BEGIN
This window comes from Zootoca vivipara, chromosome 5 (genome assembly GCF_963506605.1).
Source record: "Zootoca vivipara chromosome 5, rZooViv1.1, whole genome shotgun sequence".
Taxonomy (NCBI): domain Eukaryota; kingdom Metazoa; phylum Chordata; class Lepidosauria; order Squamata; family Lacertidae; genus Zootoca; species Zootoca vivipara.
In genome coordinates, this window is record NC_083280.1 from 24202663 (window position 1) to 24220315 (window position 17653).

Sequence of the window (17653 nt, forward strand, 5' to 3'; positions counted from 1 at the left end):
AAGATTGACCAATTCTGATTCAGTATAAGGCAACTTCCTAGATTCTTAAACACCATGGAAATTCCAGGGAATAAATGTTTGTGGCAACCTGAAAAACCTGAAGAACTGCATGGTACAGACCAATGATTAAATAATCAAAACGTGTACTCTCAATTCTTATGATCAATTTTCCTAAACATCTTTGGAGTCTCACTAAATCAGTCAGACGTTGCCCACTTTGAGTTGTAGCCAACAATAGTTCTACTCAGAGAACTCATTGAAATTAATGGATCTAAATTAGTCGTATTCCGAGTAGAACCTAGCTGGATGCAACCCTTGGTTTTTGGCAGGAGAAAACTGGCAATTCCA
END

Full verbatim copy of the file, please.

This window comes from Zootoca vivipara, chromosome 5 (genome assembly GCF_963506605.1).
Source record: "Zootoca vivipara chromosome 5, rZooViv1.1, whole genome shotgun sequence".
Taxonomy (NCBI): domain Eukaryota; kingdom Metazoa; phylum Chordata; class Lepidosauria; order Squamata; family Lacertidae; genus Zootoca; species Zootoca vivipara.
In genome coordinates, this window is record NC_083280.1 from 24202663 (window position 1) to 24220315 (window position 17653).

Sequence of the window (17653 nt, forward strand, 5' to 3'; positions counted from 1 at the left end):
AAGATTGACCAATTCTGATTCAGTATAAGGCAACTTCCTAGATTCTTAAACACCATGGAAATTCCAGGGAATAAATGTTTGTGGCAACCTGAAAAACCTGAAGAACTGCATGGTACAGACCAATGATTAAATAATCAAAACGTGTACTCTCAATTCTTATGATCAATTTTCCTAAACATCTTTGGAGTCTCACTAAATCAGTCAGACGTTGCCCACTTTGAGTTGTAGCCAACAATAGTTCTACTCAGAGAACTCATTGAAATTAATGGATCTAAATTAGTCGTATTCCGAGTAGAACCTAGCTGGATGCAACCCTTGGTTTTTGGCAGGAGAAAACTGGCAATTCCA